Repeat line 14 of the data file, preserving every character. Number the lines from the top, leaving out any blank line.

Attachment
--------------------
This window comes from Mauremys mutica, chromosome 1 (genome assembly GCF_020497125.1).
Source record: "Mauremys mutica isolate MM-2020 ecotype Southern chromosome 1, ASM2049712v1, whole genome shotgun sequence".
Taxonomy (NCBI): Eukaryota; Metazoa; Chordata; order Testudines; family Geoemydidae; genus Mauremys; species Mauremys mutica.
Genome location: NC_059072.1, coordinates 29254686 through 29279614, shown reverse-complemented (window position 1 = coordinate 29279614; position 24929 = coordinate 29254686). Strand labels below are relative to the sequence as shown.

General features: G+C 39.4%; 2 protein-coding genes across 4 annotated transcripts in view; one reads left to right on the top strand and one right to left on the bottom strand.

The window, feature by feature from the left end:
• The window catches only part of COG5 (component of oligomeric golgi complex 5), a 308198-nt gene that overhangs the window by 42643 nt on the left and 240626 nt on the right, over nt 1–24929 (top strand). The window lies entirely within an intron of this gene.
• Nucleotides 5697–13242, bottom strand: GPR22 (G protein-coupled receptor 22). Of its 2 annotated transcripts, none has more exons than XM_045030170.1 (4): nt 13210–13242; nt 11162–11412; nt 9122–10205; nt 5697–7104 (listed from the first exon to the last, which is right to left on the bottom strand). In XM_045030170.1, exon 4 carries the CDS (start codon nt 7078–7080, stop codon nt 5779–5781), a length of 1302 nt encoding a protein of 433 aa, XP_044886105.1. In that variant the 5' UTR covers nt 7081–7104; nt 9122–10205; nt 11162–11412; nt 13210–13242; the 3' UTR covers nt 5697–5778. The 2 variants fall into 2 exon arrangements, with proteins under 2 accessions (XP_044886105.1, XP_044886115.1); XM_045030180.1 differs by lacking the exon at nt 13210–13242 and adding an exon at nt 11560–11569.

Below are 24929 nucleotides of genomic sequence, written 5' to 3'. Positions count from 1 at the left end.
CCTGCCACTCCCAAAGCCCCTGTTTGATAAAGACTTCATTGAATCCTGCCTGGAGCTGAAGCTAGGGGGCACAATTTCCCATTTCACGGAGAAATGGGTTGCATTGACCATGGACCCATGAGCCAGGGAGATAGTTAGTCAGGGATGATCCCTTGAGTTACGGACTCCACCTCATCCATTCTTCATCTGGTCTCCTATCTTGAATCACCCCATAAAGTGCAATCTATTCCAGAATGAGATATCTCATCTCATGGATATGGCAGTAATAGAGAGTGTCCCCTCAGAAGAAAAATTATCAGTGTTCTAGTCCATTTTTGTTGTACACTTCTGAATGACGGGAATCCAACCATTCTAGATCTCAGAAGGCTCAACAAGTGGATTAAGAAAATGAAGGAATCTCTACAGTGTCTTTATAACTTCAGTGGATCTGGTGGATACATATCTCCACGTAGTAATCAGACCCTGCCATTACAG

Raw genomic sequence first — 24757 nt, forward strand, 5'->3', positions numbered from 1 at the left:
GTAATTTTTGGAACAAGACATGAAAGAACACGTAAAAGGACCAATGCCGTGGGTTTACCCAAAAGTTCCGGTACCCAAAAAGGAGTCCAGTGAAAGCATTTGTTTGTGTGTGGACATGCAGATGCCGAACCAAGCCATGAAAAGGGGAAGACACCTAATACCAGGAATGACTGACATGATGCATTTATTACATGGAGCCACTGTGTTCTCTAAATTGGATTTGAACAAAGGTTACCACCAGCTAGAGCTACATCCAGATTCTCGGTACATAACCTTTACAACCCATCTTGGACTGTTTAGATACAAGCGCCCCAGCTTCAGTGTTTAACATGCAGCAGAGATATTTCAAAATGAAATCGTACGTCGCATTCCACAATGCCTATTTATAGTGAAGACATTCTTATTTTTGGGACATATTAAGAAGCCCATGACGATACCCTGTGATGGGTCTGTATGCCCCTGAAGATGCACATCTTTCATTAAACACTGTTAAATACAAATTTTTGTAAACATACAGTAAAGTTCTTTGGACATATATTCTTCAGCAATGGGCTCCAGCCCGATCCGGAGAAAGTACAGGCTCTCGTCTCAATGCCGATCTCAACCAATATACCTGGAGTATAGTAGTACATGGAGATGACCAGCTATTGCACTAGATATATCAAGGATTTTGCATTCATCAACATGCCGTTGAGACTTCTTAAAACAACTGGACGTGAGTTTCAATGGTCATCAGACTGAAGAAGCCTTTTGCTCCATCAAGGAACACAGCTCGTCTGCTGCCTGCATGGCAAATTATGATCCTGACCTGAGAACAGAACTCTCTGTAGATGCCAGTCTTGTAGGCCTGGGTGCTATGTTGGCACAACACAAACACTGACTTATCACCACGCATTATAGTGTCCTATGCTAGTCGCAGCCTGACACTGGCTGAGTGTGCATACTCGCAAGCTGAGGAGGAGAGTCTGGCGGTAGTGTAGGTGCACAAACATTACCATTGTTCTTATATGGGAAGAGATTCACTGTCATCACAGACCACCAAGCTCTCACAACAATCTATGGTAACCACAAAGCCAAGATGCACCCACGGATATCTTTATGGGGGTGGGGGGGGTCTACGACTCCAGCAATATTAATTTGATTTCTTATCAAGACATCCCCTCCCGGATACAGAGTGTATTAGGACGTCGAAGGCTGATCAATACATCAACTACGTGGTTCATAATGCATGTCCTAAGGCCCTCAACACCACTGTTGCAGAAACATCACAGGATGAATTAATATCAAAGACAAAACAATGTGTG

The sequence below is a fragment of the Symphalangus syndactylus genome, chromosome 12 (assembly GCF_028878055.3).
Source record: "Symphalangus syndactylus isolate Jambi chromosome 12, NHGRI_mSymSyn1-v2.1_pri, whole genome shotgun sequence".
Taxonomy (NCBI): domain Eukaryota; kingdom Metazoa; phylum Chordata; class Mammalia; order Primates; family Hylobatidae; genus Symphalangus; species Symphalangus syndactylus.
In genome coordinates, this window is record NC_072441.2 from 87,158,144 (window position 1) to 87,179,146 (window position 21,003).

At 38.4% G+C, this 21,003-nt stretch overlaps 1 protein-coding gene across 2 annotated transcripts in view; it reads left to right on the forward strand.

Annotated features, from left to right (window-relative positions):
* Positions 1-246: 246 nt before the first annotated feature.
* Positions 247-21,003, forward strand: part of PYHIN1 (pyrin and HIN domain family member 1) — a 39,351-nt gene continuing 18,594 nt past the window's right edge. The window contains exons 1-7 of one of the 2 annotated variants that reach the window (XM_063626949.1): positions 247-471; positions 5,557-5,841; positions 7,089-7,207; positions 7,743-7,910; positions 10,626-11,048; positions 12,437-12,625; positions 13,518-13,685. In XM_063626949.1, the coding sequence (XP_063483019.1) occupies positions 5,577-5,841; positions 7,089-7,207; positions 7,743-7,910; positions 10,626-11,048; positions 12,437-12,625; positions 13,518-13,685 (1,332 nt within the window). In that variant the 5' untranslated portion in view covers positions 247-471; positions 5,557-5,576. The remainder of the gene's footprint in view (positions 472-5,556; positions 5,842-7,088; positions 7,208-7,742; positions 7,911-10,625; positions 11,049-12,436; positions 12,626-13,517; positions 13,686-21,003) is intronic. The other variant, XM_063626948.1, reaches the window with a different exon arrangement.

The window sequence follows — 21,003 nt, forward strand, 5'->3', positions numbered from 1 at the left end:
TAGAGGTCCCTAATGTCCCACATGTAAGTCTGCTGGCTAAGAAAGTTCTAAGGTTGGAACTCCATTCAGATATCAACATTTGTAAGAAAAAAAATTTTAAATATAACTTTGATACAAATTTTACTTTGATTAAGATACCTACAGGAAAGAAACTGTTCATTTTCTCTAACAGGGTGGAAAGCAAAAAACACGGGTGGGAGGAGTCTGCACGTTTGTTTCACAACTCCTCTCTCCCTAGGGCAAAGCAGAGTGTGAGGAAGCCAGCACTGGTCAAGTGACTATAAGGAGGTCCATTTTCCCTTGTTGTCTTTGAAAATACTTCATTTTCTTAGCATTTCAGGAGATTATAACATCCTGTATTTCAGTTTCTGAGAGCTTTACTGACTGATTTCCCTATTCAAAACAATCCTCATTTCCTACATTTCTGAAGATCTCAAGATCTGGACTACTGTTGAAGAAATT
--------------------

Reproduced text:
Source record: "Symphalangus syndactylus isolate Jambi chromosome 12, NHGRI_mSymSyn1-v2.1_pri, whole genome shotgun sequence".